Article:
PLay call creativity.png
Formations on 2nd and 4th down in 1st quarter red zone trip

It became really frustrating when we seen the same formation again on 4th down, and then ran it off the left side behind our weaker run blockers. The line was reset 2 yards back before the hand off (pictured below) due to Philly simply knowing what was coming. This is the creativity that is frustrating. We have no receivers on the field and allowed Philly to put everyone in the box to stop the run. This is just a lack of creativity and should of been something Sark was watching. As a fan on my couch, I could see our line could not block Philly’s goal-line front. Yet as the game continues to develop, this lack of creativity becomes a common theme.

4th and goal 2
Eagles DL knocks Falcons OL off the ball and move the line back on the 4th and goal carry

The Falcons had 5 red zone trips and came away with 1 FG and 1 TD. That’s a major problem for the Falcons and something to watch as the season develops. a 20% TD conversion rate in the red zone will not be acceptable given the talent level on the roster in Atlanta. Sark is going to have to become more creative with play designs and formations. Just like in the NFC divisional round, the Eagles knew the play call before the snap and easily shut it down. This is because there was no creativity, wrinkles, different looks, or anything that could be called creative or unique. The similarities to the playoff game makes you start to question what the Falcons coaching staff learned from that loss, if anything. We were told they would be more creative in the red zone, but I did not see anything creative. There were simple routes and formations that the Eagles could easily defend by just lining up 7 on the goal line. Shanahan solved this by sending two players to attack one zone. Sark seems content just letting play makers try and force a score regardless of how simple the play call.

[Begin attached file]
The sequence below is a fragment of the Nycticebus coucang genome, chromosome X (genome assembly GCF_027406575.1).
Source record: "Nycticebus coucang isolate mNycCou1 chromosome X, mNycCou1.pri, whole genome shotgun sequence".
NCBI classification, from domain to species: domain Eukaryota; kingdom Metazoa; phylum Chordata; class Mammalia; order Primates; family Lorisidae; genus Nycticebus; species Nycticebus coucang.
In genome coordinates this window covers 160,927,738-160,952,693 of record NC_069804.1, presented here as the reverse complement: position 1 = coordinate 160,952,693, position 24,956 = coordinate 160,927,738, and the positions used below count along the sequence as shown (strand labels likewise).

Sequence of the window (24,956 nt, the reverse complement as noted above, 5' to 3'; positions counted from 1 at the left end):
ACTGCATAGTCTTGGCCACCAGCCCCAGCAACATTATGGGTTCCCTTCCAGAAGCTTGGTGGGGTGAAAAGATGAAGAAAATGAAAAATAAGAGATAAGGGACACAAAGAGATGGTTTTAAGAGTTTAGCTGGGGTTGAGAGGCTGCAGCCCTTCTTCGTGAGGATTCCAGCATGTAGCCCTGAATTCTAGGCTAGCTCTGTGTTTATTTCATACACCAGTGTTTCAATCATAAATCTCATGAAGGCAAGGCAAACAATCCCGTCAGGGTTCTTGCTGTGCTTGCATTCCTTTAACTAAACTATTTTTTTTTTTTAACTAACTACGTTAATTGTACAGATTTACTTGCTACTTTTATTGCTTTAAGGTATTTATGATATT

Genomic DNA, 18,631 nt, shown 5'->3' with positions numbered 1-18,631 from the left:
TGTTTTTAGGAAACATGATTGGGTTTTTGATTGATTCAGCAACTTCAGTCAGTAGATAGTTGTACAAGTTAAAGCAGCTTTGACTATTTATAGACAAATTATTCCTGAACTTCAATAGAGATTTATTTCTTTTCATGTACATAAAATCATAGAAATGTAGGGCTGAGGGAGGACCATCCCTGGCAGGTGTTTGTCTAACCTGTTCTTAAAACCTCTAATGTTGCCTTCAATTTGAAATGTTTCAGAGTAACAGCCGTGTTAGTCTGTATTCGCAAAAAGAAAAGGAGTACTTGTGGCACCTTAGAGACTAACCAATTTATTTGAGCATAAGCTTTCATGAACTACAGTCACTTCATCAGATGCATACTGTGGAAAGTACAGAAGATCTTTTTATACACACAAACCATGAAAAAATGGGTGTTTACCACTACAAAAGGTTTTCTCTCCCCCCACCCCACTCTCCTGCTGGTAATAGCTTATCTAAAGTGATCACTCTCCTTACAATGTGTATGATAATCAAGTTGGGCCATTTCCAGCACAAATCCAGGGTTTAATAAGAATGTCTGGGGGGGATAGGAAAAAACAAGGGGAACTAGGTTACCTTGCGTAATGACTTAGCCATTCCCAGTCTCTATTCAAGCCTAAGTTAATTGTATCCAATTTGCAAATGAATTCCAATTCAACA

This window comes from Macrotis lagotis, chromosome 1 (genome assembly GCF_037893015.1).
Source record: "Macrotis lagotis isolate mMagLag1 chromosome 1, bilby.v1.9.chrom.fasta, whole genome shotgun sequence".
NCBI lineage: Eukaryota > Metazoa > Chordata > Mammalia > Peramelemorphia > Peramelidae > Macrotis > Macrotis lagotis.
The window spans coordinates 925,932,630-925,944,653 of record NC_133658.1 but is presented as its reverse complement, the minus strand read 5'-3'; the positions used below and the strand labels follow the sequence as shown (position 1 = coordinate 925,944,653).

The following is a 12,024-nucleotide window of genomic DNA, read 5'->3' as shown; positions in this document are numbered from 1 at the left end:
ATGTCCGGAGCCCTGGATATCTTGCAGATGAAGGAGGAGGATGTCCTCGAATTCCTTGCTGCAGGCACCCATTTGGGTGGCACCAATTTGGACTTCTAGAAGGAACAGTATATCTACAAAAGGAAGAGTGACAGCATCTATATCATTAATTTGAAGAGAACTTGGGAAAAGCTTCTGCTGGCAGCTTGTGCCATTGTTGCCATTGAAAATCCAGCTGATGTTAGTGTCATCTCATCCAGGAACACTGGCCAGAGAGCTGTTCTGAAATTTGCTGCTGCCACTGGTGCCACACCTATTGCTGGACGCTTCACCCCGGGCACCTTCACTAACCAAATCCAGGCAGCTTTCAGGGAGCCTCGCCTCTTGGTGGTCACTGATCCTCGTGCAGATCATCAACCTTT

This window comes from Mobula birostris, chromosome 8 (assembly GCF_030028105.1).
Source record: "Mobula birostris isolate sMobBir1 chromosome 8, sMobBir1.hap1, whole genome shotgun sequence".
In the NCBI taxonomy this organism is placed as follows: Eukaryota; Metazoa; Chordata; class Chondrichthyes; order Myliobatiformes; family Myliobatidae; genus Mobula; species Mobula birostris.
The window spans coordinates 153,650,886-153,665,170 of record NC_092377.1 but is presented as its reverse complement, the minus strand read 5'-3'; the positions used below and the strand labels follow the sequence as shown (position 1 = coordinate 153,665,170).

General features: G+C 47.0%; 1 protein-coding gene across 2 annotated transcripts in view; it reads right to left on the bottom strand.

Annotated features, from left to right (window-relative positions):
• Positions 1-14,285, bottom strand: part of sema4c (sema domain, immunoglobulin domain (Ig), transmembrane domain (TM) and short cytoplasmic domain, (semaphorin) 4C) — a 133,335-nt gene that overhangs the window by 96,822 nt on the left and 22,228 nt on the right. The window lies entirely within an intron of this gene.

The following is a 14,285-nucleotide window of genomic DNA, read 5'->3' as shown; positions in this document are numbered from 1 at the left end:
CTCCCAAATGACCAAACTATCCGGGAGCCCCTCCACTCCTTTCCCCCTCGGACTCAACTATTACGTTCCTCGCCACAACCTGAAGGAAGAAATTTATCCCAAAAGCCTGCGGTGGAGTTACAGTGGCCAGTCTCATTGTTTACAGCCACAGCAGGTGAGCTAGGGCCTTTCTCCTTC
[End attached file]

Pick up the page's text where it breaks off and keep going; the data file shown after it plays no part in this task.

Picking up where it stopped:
Shanahan Red Zone
Shanahan’s offensive Red Zone conversion % and ranking in NFL

If you are an Eagles fan, you’re thinking that the Eagles are going to look great with the return of Bradham and Wentz coming back over the next few weeks. If you’re a Falcons fan, then you are thinking can Sark really lead this offense? Or more importantly, can the zone scheme hold up in goal line and red zone situations? This problem isn’t new to this scheme. In the last 10 years under this Shanahan system only 3 of those years has the offense been in the top 12 in red zone conversion percentage and only 2 in the top 10. Shanahan fixed this in 2016 by getting creative with play calls, routes, and formations so the defense couldn’t get a key and aggressively attack the offensive line. Can Sark make the adjustments? Does Quinn need to get more involved on the play calling? Ultimately if the problem doesn’t get resolved this falls on Quinn who hired Sark and has stuck up for him all off-season. Quinn has done a great job building the defense, but he has to be concerned on the play calling in the red zone. As a fan, I see the lack of creativity and how that kills our drives in the red zone. Does Dan Quinn see it too? Hopefully, or this again will be a long season for the Falcons.

 

-Sniper